9 November 2009

Social behaviors revealed by finger length

by Kate Melville

Finger length ratio is a reliable predictor of how a primate will behave socially, say scientists who have been running the tape-measure over groups of baboons and gibbons. Such ratios are governed by exposure in the womb to androgens like testosterone, which figure importantly in the development of masculine characteristics such as aggression and strength.

High levels of androgens, such as testosterone, increase the length of the fourth finger in comparison to the second finger. The scientists used finger ratios as an indicator of the levels of exposure to the hormone and compared this data with observed social behavior in primate groups.

The researchers, from the University of Liverpool, found that Old World monkeys, such as baboons and rhesus macaques, have a longer fourth finger in comparison to the second finger, which suggests that they have been exposed to high levels of prenatal androgens. These species tend to be highly competitive and promiscuous, which suggests that exposure to high levels of androgens before birth could be linked to these sorts of behaviors.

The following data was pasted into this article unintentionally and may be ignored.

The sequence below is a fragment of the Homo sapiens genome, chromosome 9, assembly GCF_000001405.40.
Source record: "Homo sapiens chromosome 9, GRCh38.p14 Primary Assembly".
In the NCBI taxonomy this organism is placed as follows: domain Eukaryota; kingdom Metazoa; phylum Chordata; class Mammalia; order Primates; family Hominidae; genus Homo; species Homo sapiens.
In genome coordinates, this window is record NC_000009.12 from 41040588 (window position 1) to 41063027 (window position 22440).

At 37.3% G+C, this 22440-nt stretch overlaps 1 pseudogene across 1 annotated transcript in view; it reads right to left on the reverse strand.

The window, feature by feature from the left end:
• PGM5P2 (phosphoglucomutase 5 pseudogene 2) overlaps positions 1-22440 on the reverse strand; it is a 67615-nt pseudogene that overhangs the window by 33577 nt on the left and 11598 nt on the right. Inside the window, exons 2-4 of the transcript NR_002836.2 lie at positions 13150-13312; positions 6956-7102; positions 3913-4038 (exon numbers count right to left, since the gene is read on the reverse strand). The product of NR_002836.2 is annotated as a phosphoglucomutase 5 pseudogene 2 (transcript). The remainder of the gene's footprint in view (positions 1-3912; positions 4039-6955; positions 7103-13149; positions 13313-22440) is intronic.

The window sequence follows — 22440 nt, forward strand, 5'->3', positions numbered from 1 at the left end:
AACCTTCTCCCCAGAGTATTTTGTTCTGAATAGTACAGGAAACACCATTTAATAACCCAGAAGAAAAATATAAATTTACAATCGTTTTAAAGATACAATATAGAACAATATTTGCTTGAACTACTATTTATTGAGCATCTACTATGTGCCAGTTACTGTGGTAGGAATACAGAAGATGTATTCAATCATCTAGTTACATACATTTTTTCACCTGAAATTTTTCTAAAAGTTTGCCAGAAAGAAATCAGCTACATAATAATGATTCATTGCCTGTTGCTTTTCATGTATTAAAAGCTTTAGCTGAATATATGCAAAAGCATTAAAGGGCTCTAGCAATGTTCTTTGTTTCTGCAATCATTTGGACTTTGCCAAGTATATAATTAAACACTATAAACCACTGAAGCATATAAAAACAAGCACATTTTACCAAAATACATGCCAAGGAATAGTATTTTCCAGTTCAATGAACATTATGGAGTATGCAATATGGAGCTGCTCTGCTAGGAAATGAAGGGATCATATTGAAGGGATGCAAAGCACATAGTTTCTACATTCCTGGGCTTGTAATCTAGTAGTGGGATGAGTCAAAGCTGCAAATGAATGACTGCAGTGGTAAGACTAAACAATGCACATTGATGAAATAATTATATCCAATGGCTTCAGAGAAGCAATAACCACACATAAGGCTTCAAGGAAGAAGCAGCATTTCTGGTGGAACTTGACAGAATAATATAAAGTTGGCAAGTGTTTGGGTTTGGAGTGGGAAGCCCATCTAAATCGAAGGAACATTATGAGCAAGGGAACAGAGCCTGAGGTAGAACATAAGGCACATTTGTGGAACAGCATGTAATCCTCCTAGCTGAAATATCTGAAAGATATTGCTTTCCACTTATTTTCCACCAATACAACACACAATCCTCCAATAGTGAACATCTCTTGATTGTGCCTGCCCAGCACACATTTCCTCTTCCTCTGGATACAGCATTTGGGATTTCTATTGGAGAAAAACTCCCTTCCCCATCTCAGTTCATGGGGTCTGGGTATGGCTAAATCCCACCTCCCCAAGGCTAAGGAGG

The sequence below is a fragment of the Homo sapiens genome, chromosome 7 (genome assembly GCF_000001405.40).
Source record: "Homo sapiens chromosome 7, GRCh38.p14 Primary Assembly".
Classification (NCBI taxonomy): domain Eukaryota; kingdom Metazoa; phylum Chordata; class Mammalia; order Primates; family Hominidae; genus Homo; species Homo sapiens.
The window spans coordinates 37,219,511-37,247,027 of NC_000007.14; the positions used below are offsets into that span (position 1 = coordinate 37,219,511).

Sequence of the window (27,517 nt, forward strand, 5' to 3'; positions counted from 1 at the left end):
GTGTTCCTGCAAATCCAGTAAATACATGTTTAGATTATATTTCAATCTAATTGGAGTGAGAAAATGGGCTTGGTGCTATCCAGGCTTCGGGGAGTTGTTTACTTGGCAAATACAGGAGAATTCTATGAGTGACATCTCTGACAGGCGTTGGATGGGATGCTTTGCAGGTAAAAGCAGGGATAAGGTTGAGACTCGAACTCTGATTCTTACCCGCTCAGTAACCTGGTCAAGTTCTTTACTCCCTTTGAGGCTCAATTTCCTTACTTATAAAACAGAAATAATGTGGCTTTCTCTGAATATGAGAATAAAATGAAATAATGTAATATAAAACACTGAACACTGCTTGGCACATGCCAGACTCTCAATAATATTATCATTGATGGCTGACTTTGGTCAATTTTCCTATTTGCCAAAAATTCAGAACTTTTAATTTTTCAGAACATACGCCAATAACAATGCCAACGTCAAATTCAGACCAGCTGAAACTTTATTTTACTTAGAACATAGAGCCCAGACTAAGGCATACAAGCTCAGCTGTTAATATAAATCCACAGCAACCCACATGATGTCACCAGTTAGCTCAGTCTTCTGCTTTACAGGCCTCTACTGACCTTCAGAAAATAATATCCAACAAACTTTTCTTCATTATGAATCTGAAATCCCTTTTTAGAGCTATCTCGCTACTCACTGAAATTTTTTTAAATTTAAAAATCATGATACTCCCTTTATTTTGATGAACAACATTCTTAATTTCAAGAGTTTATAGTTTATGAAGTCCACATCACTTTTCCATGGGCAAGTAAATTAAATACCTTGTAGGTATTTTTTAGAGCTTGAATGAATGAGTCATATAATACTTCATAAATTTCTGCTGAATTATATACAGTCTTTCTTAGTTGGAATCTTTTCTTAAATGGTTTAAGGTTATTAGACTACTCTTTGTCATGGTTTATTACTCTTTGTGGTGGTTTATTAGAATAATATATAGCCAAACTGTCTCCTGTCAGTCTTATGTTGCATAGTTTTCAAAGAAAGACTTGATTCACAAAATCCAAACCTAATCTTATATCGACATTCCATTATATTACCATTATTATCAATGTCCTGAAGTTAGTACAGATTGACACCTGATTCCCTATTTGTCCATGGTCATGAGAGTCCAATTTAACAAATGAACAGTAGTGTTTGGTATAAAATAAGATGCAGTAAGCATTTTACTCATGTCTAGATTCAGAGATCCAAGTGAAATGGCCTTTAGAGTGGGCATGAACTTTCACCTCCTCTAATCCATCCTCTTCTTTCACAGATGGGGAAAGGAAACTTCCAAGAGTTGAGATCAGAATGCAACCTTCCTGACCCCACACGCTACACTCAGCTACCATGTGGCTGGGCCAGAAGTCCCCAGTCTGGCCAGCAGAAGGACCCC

Other species, such as gibbons and many New World species, have finger ratios that suggest low levels of prenatal androgen exposure. These species were monogamous and less competitive than Old World monkeys. Great Apes, such as orangutans and chimpanzees, expressed a different finger ratio. This suggests that early androgen exposure is lower in this groups compared to Old World monkeys. Lower androgen levels could help explain why Great Apes show high levels of male cooperation and tolerance.

The research may help scientists understand more clearly the development of human sociality and its evolutionary origins. "High androgen levels may alter gene function and lead to subtle changes in relative digit length and the functioning of the reproductive system. Finger ratios do not change very much after birth and appear to tell us something about how very early androgens affect adult behavior, particularly behavior linked to mating and reproduction," noted researcher Emma Nelson.

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Source: University of Liverpool